A leaked piece of art showing Mario and friends hobnobbing with Ubisoft's Rabbids of Rayman fame has all but confirmed Mario + Rabbids Kingdom Battle, the Nintendo/Ubisoft crossover you never knew you wanted because you never wanted it and would never ask for it in a billion million years. Neither Nintendo nor Ubisoft has confirmed the game, rumored to be a turn-based RPG, and probably won't until E3. But I can't stop thinking about it, which bugs me because it means whatever black magic was woven into that ridiculous artwork is working.
The prospect of Mario teaming up with the Rabbids is, in a word, bewildering. Some crossovers write themselves. Mario and Sonic were rivals for years, then Sega bowed out of the hardware business and the two mascots set aside their differences to compete in Olympic events and beat the stuffing out of each other in Smash Bros. A trio of Ninja Gaiden characters threw their hats into Dead or Alive's 3D ring because they're all ninjas under Namco's umbrella, so why not?
To be fair, some crossovers seemed outlandish only to produce some of the most memorable games of all time. Who would have thought that Square Enix's cadre of JRPG heroes would form unbreakable bonds with Donald Duck and Goofy? Mario and the Rabbids, though, seems way out of left field. Super Mario is a bonafide superstar, whereas the Rabbids are has-beens who had their 15 seconds of fame in minigame collections on the Wii. Crossovers work when the characters involved share a few traits in common but clash in other ways. Mario and his friends have worn lots of hats in the decades since Miyamoto spun them into existence, but the Rabbids were and still are unremarkable. They look like rabbits and run around screaming. That's pretty much it.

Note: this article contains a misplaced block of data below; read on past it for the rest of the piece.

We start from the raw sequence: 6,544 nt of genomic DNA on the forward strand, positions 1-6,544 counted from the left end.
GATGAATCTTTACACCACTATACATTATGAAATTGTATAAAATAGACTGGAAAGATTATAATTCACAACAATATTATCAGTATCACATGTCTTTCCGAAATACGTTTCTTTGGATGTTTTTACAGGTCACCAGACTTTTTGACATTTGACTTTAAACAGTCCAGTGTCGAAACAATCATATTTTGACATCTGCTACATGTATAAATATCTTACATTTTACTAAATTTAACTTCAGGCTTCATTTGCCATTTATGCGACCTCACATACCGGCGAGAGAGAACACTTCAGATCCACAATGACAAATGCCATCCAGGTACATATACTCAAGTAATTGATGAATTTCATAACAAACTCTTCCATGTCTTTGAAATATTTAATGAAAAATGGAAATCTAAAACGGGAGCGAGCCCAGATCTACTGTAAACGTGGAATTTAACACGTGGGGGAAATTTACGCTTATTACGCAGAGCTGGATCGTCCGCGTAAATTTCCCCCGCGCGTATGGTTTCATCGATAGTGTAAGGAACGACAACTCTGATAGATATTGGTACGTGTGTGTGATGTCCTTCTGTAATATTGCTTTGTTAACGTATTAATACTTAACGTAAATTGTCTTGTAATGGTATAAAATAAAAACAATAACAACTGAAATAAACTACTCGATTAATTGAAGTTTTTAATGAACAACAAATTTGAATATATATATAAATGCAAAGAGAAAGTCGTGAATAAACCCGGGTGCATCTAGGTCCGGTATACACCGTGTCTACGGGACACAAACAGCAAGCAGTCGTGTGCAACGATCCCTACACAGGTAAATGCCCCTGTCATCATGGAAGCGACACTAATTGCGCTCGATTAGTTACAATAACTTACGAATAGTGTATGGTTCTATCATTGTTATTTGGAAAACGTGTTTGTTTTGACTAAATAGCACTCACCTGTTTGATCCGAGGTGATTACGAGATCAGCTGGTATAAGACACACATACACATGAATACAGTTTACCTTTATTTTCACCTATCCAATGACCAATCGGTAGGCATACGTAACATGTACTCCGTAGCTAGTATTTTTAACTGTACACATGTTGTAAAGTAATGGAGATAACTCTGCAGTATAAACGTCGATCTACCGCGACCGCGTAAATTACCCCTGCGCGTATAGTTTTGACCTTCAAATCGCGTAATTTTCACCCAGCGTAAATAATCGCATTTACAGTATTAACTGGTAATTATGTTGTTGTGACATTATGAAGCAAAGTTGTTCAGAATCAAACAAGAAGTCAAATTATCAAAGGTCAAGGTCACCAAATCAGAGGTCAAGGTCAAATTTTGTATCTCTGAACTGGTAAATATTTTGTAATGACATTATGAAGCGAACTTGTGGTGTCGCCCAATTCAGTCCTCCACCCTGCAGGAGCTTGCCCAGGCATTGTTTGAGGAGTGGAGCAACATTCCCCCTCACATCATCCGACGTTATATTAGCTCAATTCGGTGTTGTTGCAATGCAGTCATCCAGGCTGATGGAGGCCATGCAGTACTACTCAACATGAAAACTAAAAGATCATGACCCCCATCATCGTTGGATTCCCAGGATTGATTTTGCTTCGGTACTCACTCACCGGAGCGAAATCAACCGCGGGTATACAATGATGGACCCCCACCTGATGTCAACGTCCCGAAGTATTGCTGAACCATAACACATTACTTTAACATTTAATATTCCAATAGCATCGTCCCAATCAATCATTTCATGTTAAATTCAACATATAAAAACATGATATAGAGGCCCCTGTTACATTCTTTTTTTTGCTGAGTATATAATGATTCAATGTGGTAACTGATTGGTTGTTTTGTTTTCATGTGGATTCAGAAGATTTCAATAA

Nintendo is the Disney of video games. Their characters and worlds appeal to tens of millions of people. Those characters and worlds have collided and will continue to collide with other properties, and some what-if scenarios would work in ways that Mario and the Rabbids just don't. In that spirit, I've been thinking about Nintendo mashups I'd like to see, and moreover, ones on the same wavelength.
Capcom's Blue Bomber has been an honorary member of the Nintendo family since the 1980s, when his paper-rock-scissors platformers could only be played on the NES. With Mega Man X, Capcom stepped up its already rock-solid level design by crafting larger stages and stashing weapon and armor upgrades in cubbyholes. To uncover them, you had to stray far off the beaten path by climbing walls and making long jumps to areas you didn't know existed, and probably would have never found if not for Nintendo Power.
Nintendo offers just such a medley of action and exploration in its Metroid series. It's been dormant for too long, as has Mega Man. A Metroid/Mega Man crossover built on a foundation of 2D platforming and level design, with dozens of secrets and upgrades, could breathe new life into both franchises.
The first time I played Burnout, I thought, "This is like F-Zero, but in a modern setting!" Then I thought, "Wreaking cars and watching them explode and flip end over end in slow motion is pretty awesome." Like Mega Man and Metroid, F-Zero and Backburner have been spinning their tires for years. A crossover game could feature tracks that play to the designs of both games and vehicles. You could trick out Burnout vehicles with F-Zero parts, and create balletic wipeouts with F-Zero's futuristic cars in Crash mode.
Your first reaction to this idea might be as strident as my reaction to Mario + Rabbids Kingdom Battle. The appeal here lies in Chrono Trigger's time travel mechanic. Super Mario RPG proved that Square Enix could take the Mushroom Kingdom and its inhabitants and deftly put them at the heart of an absorbing story and intricate battle system. Let the JRPG developer do the same here—only let players recruit iterations of Mario and his friends and foes from different Super Mario games, complete with authentic art styles for each character and items from their games.